Active Participation and Motivation of Professionalised Digital Volunteer Communities: Distributed Decision Making and its Impact on Disaster Management Organisations

Professor Dr.-Ing. Frank Fiedrich
Bergische Universität Wuppertal, Fakultät für Maschinenbau und Sicherheitstechnik, Lehrstuhl für Bevölkerungsschutz, Katastrophenhilfe und Objektsicherheit, Gaußstraße 20, 42119 Wuppertal

Ramian Fathi, M.Sc.
Bergische Universität Wuppertal, Fakultät für Maschinenbau und Sicherheitstechnik, Lehrstuhl für Bevölkerungsschutz, Katastrophenhilfe und Objektsicherheit, Gaußstraße 20, 42119 Wuppertal

In recent years, Social Media data and especially Volunteered Geographic Information (VGI) played a novel and increasingly important role in the disaster management domain. Digital volunteers, who network virtually and collaborate with each other, have a high potential to improve decision making processes by collecting, assessing, analysing and verifying valuable, crisis-related information from services such as Twitter, Facebook, or YouTube. VGI volunteers have grown together over time and formed specialised digital volunteer communities, like for example the Humanitarian OpenStreetMap Team (HOT). Because of their open community and rather low barriers for entering and exiting those communities, these VGI communities can be characterised as “loosely coupled communities”. In the first phases we investigated these volunteers in more depth and conducted a final workshop with V&TCs and decision makers from humanitarian organizations.

In parallel and in order to have better pre-established and functional links between formal disaster management agencies and digital volunteers, more and more response agencies established so-called Virtual Operations Support Teams (VOST). Frequently the team members have practical experience in disaster management operations. Due to these characteristics, the above-mentioned teams can be characterised as “professionalised digital volunteer communities”.The team itself often works geographically dispersed at different locations and has a liaison officer, who either works directly in the emergency operation center (EOC) or close-by. The volunteers create actionable information for the disaster managers by detecting unusual events, creating crisis maps or aggregating image analysis.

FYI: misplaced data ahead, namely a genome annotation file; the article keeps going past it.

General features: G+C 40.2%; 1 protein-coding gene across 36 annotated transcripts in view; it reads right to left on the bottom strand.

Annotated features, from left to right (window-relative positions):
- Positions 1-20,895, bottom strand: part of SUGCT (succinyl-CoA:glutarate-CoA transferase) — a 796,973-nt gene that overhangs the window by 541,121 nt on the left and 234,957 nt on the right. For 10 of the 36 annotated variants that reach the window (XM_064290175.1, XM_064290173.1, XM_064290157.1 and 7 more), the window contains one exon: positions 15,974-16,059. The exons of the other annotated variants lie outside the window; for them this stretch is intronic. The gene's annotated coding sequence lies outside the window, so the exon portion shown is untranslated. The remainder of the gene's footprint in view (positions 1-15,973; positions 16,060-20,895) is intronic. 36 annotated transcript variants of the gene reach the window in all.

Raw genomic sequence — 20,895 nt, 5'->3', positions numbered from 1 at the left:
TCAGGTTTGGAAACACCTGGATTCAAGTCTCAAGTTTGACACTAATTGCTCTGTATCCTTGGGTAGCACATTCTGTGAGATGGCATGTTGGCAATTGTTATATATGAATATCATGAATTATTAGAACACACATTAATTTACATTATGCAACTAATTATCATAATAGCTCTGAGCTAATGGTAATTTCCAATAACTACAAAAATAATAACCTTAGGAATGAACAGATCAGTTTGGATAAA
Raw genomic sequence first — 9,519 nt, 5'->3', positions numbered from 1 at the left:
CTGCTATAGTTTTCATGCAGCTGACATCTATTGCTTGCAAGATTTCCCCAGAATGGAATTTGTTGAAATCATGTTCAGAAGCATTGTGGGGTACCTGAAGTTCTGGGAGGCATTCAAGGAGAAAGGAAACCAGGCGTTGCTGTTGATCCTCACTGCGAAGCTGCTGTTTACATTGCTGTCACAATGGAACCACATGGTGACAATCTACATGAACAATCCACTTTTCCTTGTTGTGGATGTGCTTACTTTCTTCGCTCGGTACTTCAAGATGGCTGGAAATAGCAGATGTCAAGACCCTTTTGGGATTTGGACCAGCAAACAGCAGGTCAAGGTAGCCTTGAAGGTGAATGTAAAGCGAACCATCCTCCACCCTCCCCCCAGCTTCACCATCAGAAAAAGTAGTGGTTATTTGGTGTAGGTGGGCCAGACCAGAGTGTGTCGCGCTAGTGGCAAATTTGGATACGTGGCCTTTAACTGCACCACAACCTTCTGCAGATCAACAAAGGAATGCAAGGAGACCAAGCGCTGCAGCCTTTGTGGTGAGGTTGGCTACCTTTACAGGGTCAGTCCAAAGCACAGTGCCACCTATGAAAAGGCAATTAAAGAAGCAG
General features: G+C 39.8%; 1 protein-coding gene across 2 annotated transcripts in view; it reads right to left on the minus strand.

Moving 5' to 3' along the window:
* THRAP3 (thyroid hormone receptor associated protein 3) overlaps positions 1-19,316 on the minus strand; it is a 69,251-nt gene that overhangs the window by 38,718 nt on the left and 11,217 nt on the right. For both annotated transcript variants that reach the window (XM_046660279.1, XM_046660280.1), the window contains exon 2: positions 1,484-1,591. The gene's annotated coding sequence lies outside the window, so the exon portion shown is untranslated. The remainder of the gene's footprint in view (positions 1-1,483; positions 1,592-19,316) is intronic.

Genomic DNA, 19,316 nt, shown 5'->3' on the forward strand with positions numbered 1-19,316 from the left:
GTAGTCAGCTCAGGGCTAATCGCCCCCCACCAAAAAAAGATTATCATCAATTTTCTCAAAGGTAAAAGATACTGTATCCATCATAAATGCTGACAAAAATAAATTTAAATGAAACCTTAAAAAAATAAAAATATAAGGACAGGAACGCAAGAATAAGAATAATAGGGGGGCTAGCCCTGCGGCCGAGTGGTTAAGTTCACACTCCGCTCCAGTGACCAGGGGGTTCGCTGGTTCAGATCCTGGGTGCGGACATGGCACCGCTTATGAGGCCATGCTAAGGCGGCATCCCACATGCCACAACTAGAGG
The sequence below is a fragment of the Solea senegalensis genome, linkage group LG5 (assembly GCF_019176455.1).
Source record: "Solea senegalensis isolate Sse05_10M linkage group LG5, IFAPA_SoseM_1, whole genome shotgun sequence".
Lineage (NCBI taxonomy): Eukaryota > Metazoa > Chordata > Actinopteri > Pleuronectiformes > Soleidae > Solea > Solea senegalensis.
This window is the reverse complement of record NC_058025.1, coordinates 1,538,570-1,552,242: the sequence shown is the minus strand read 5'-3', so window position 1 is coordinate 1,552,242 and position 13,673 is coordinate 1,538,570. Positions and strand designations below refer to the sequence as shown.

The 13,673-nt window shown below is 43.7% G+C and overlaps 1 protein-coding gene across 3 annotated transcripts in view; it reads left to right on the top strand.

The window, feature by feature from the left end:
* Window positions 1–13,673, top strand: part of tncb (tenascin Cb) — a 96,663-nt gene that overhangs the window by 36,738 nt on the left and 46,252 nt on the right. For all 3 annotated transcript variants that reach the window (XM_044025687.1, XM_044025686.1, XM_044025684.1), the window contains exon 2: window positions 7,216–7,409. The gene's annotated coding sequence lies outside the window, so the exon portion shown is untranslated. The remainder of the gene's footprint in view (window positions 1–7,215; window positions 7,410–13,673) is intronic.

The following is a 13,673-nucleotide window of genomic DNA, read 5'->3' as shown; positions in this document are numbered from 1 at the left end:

To perform these tasks the team may also collaborate with the more traditional, loosely coupled VGI communities or other VOST-like teams. Due to the real-time character of the operational work, the distributed decision making of the professionalised digital volunteers is typically performed in a time-critical environment. In cooperation with the project VA4VGI we were able to conduct an extensive case study in the first phases of the SPP in which we analyzed a VOST and decision makers of an Emergency Operation Center.

The overall objective of the proposed research is to better understand the implications of these volunteers for the efficiency of disaster management operations. Based on the result of previous work, the proposed research addresses three fields of interest:

  1. motivational research related to the active participation of these professionalised digital volunteer communities
  2. the required organisational change and organisational success factors related to the successful implementation of the new volunteer structures in formal response organisations
  3. the improvement of time-critical and distributed decision making processes of these teams at the interface of loosely coupled VGI communities and formal disaster management organisations

To conduct this research, a mixed-method approach using quantitative surveys, interviews and workshops is applied. The distributed decision making process is analysed via observational field studies during real-world deployments and exercises. The research results will also include implications for future decision support systems.